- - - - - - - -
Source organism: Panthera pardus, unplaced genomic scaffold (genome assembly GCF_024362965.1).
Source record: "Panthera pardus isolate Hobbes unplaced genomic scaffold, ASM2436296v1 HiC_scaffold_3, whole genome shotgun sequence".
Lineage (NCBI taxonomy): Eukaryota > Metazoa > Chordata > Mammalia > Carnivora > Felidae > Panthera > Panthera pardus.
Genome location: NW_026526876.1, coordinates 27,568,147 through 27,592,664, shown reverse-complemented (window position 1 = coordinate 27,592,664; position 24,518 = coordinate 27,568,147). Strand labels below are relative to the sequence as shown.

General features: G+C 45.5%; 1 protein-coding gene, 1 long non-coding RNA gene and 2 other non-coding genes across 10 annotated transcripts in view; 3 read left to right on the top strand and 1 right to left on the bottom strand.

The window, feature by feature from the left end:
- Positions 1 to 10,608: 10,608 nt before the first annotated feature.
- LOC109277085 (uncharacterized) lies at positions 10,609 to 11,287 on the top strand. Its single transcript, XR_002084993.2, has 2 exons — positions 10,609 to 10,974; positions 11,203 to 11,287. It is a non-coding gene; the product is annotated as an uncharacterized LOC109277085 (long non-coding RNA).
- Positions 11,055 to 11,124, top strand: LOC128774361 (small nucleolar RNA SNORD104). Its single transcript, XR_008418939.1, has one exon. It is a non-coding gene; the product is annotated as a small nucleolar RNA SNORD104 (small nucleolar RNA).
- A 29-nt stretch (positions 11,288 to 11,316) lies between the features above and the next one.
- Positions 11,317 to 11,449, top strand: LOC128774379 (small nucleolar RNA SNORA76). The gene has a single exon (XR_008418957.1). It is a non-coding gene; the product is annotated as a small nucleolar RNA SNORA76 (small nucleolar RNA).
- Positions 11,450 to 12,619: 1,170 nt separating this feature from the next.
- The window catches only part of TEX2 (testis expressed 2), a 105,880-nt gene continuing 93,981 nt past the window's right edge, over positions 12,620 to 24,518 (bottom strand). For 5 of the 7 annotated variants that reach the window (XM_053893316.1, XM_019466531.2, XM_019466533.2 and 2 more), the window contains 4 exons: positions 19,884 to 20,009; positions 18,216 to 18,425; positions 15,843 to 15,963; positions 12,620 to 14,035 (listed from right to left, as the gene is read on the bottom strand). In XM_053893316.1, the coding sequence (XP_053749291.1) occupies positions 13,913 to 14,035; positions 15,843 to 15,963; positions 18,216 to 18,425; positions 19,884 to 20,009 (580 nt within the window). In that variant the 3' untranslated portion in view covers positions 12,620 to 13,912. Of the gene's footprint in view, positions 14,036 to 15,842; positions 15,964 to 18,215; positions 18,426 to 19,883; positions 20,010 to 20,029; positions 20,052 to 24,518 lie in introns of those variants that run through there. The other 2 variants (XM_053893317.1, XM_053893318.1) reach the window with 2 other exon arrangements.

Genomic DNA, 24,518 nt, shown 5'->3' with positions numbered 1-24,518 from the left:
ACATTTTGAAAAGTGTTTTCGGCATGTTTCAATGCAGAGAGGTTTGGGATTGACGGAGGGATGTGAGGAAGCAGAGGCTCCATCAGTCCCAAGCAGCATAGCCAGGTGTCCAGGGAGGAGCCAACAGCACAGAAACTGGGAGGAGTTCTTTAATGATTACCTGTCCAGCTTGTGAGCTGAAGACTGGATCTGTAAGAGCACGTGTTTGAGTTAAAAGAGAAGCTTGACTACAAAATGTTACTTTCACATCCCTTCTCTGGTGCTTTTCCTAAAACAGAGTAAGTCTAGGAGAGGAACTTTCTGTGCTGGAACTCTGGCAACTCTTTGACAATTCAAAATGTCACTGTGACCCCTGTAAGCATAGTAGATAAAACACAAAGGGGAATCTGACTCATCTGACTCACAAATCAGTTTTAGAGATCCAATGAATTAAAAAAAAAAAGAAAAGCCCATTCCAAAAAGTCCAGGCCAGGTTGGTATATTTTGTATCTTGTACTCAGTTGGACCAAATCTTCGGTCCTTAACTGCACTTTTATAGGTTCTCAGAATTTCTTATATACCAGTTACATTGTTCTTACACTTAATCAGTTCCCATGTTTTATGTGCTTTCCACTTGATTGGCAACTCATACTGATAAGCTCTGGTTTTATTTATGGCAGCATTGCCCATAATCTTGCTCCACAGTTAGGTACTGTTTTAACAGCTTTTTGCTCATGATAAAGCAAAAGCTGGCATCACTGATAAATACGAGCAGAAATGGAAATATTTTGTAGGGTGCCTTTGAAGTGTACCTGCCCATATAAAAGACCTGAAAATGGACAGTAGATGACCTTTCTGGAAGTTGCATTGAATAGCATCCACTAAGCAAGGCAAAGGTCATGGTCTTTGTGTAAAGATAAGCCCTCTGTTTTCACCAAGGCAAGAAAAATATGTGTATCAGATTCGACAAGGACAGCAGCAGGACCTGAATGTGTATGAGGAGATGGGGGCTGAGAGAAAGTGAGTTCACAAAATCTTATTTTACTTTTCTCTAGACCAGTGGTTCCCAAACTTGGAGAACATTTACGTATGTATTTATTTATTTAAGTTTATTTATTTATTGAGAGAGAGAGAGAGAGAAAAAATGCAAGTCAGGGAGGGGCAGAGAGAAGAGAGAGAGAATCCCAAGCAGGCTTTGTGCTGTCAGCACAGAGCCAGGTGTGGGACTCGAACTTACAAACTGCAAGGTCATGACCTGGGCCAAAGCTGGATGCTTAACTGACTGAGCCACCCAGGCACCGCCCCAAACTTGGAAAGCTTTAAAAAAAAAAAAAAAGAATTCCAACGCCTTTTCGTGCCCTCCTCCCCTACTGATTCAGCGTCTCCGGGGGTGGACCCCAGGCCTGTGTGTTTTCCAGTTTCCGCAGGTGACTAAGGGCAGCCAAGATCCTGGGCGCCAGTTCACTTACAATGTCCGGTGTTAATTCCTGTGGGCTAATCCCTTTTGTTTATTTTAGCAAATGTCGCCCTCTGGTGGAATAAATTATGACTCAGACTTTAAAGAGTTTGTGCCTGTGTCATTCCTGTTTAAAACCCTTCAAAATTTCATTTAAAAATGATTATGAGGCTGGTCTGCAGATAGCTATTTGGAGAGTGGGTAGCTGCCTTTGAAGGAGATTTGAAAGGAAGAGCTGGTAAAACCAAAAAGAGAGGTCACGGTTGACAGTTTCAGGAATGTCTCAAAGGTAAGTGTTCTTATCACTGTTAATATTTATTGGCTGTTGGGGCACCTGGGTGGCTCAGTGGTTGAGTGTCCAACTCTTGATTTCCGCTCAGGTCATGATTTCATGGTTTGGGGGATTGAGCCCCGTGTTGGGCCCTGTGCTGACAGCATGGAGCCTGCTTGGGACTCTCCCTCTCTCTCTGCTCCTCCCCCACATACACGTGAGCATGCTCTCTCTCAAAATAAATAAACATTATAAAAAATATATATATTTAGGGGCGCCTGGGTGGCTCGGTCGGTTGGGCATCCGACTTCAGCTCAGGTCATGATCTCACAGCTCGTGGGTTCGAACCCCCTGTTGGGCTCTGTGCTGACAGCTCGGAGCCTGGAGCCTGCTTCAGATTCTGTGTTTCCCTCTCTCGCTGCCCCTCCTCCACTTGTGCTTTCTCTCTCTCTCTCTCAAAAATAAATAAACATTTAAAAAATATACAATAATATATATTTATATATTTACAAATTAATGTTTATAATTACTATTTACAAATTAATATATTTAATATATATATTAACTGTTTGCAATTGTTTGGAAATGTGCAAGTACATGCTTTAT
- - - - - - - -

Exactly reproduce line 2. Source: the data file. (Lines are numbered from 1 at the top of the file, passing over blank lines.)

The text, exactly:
Source record: "Panthera pardus isolate Hobbes unplaced genomic scaffold, ASM2436296v1 HiC_scaffold_3, whole genome shotgun sequence".